Stephanie’s Shrimp Étouffée

Post moved to my new blog at http://www.couyon.net/1/post/2011/05/stephanies-shrimp-etouffe.html

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Making XFS volumes in CentOS 5.4/5.5 kickstart

Moved to my new blog at http://www.couyon.net/1/post/2011/06/making-xfs-volumes-in-centos-5455-kickstart.html

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Saints tailgate jambalaya

Moved to my new blog at http://www.couyon.net/1/post/2011/05/saints-tailgate-jambalaya.html

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Shanghai part two

Another quick little round up:

 * Sunday – took a train to Souzhou with (Patrick, Sean, Bob, Margaret, Eric, and some other Shanda people) to go eat some BBQ. Now this wasn’t just any BBQ, it was one being cooked by Patrick’s brother (also from Texas) at his restaurant, Zapata’s Mexican Restaurant. So yeah, a chance to have some good Texas BBQ in the middle of China? Why not? Now yes, it’s not the superior pulled pork BBQ that I came to love after living in North Carolina for 4 years, but it’s still pretty good. BTW, the coleslaw and potato salad were great, too. It looked like the secret was out in Souzhou as it seemed whiteys from all around were descending upon Zapata’s. However, if you were the only person who didn’t know about it, you should check it out on Sundays near the "Rainbo Walk" — named after the pretty nice park and shoreline of the man-made lake there. (The entire area is a Singporean development.) Aside from the BBQ, a few other things. The train we took there was five bucks, went 160 mph (indicated 258 km/h), was clean, and was on time. Dear Americans, we’re doing it wrong. Yes, I know the train was probably Canadian, but still.

* Monday – we decided to observe Labor Day here in the US and take the day off from work. In pursuit of custom made clothing, Margo, Eric, and I descended upon the Fabric Market. It’s basically 3 floors of stalls crowded with hawkers selling all kinds of fabrics in almost any cut you want. At $15 per shirt (delivered), it’s hard to pass up. I wouldn’t get any suits made there as the quality was a little suspect. I saw a few people getting suits made, but they were German tourists who didn’t know any better. Everything I’ve read says that Hong Kong is still the best and only place to get suits made in China. The nice ones in Shanghai will cost more than they do in the US. Still, I ordered a six shirts apiece from two places. Let’s see a) who actually delivers on time and b) how they turn out. My expectations are kinda low, so hopefully things will work out. After that we strolled through the Shanghai "old town" which was actually kinda disappointing (it’s a craphole) and toward something called You Plaza (or something along those lines). For my NOLA readers, it kind of felt like the Riverwalk, minus the A/C. Lots of stores selling loads of tourist crapola. You had to search hard to find worthwhile gems. I did manage to find Shelley a cool birthday present, but nothing for Caitlin. It was too expensive (in any country) and the woman wouldn’t haggle.  Next we grabbed a late lunch, headed home for a power nap, then did some work.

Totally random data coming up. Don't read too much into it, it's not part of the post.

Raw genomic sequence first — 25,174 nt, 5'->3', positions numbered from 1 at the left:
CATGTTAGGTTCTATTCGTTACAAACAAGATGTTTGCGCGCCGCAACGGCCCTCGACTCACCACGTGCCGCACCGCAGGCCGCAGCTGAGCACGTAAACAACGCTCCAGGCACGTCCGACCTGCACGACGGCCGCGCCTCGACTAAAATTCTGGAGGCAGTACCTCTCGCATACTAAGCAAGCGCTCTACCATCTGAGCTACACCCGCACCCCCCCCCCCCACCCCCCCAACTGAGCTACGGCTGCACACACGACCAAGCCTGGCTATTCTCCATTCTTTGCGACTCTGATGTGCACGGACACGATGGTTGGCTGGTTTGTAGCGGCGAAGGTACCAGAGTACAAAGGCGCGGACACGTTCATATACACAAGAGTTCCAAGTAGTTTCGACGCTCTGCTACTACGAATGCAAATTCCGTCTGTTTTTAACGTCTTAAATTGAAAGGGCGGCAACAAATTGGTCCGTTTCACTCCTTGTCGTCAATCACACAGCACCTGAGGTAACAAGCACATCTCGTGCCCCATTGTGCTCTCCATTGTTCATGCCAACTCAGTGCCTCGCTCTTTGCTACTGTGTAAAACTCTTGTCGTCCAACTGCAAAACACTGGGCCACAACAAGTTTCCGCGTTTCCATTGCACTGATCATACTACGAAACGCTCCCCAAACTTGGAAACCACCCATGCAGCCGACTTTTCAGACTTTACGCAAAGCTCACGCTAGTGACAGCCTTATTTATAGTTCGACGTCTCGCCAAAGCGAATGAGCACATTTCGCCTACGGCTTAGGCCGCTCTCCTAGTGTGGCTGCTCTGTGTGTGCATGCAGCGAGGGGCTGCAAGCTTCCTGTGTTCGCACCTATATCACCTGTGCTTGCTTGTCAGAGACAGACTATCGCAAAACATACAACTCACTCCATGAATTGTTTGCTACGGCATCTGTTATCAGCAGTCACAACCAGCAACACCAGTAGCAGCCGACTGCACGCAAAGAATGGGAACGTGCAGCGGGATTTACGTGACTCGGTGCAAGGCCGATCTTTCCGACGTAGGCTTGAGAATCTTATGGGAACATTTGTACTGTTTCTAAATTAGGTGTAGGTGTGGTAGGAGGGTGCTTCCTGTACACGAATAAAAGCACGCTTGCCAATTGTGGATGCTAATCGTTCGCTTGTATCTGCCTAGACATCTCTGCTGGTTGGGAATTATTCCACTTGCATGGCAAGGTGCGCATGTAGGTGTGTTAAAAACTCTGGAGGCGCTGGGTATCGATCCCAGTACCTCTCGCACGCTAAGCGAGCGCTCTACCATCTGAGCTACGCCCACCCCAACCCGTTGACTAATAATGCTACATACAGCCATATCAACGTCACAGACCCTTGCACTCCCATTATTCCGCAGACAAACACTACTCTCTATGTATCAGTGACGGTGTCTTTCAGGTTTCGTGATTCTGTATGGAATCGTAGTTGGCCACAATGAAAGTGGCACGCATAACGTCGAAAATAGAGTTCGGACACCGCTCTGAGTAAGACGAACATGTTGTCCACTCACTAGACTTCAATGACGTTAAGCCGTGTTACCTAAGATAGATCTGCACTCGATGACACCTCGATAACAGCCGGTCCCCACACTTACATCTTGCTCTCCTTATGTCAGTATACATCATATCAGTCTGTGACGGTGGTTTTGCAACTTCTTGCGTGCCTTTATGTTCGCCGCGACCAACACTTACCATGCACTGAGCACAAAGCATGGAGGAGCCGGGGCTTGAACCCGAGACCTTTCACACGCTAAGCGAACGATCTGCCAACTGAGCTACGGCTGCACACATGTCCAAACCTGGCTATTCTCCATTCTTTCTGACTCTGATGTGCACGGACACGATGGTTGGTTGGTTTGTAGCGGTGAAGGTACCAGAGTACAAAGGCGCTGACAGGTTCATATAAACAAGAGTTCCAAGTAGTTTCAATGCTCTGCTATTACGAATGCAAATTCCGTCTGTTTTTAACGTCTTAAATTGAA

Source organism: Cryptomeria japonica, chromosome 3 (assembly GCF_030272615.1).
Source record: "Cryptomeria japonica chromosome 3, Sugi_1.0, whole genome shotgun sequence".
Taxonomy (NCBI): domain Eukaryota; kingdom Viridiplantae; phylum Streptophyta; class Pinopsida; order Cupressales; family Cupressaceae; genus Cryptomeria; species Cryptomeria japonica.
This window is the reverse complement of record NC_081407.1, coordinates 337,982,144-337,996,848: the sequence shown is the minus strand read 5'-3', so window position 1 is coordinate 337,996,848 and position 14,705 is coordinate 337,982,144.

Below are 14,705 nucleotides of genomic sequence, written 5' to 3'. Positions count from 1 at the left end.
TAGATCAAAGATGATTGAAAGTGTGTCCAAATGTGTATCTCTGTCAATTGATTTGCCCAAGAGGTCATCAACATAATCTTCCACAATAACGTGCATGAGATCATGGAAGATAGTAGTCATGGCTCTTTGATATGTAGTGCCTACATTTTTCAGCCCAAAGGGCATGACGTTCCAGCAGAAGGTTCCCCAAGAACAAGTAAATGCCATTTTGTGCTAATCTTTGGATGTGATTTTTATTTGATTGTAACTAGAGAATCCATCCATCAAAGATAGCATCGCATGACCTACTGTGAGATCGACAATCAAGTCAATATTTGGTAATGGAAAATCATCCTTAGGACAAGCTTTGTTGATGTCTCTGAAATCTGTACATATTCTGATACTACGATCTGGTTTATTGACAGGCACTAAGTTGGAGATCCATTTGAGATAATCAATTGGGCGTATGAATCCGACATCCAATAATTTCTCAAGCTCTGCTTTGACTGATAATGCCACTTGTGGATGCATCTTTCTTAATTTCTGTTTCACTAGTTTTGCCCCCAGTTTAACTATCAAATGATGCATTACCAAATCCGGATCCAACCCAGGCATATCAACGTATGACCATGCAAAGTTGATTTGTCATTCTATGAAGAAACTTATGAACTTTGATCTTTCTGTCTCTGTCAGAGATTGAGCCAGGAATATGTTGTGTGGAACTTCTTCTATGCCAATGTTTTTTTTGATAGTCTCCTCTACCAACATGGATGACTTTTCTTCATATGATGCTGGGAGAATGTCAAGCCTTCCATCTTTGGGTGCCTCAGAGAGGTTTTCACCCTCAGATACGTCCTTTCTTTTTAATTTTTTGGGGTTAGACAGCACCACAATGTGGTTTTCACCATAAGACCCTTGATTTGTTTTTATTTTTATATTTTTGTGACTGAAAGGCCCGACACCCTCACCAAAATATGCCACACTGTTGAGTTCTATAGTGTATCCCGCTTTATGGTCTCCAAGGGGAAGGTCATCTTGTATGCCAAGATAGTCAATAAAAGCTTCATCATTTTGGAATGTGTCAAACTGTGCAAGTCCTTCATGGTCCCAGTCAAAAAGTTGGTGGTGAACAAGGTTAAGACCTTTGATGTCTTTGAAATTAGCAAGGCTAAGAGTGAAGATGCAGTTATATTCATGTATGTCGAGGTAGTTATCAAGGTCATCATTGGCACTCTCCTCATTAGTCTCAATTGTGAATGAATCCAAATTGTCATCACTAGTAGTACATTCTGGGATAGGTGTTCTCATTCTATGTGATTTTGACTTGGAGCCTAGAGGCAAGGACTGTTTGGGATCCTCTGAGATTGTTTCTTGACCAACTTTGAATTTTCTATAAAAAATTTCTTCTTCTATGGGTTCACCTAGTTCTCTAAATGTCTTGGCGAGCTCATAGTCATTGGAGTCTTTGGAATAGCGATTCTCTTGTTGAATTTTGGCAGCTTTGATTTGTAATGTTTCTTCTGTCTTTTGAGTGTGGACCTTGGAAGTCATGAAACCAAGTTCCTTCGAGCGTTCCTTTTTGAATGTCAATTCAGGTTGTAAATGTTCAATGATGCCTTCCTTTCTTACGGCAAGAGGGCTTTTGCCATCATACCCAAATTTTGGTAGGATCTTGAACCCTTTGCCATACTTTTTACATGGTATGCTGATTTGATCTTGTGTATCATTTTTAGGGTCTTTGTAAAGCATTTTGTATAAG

More later, but I have to run to work. Oh yeah, the Internet is painfully slow everywhere in China. Like, worse than 56k dial-up modem bad. For that reason, I’ll wait before uploading any pictures.

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Singapore Redux and Shanghai part one

Yep, I’m back in Asia. This time it’s mostly work related instead of all fun. I’m out here working with the Mochi China team on deploying our platform in mainland China, explaining how things work in operations, listening to how things work in China — basically bridging communication gaps in person. But before all that, I made a pit-stop in Singapore to hang out with my stepbrother Ross.

This trip to Singapore was very short, and under different circumstances than last time. I think this one was more authentic since there isn’t a Forumula One race going on right now; so the city is more at ease. Still, it was great to get back to Singapore and see some people from last time, meet new friends, and hang out with Roscoe. As usual, it was hot. Fooking hot. It rained. Things were expensive. Welcome to Singapore. Well before I got to Singapore, I was lucky enough to fly Singapore Airlines business class SQ1 from SF to Hong Kong to Singapore. Talk about a great experience. I know that it isn’t the super blinging first class suites on the Singapore Air A380’s, but it was still a great experience. Comfy lie flat beds, good food, superb customer service (they pronounced Hesse properly German style), and overall great facilities. Even the business class bathrooms were excellent — I think that they cleaned them after each use. They had a orchid or lotus flower in there or something that just smelled awesome. I used the first class lavs once, and they were nice but nothing overly more impressive than the business class ones. So yeah, big thumbs up in my book for Singapore Airlines business class. Back to Singapore proper, I had a great time. Checked out a cable wakeboarding park, ate a ton of chili crab, ate some pepper crab, drank a metric ton of Tiger beer, went to a Singapore house party thrown by some Americans, introduced NWA’s Straight Outta Compton to Singapore, yelled at Uncle a lot not to drive in the middle of the street, ran into a bunch of Sings who for some reason can’t walk at all without crashing into you, got motion sick while drunk due to Uncle’s constant strumming of the accelerator, drank a bunch at BQ Bar, drank a bunch at Clark Quay, played around with Boudreaux, sweat my ass off, ducked the rain when possible, then bailed out to Shanghai. All in a all, a great little trip. I felt bad for Roscoe since he was going through some lady problems at the time, but he’ll pull through. Oh, Singapore Airlines Silver Kris lounge in SIN is fucking epic win.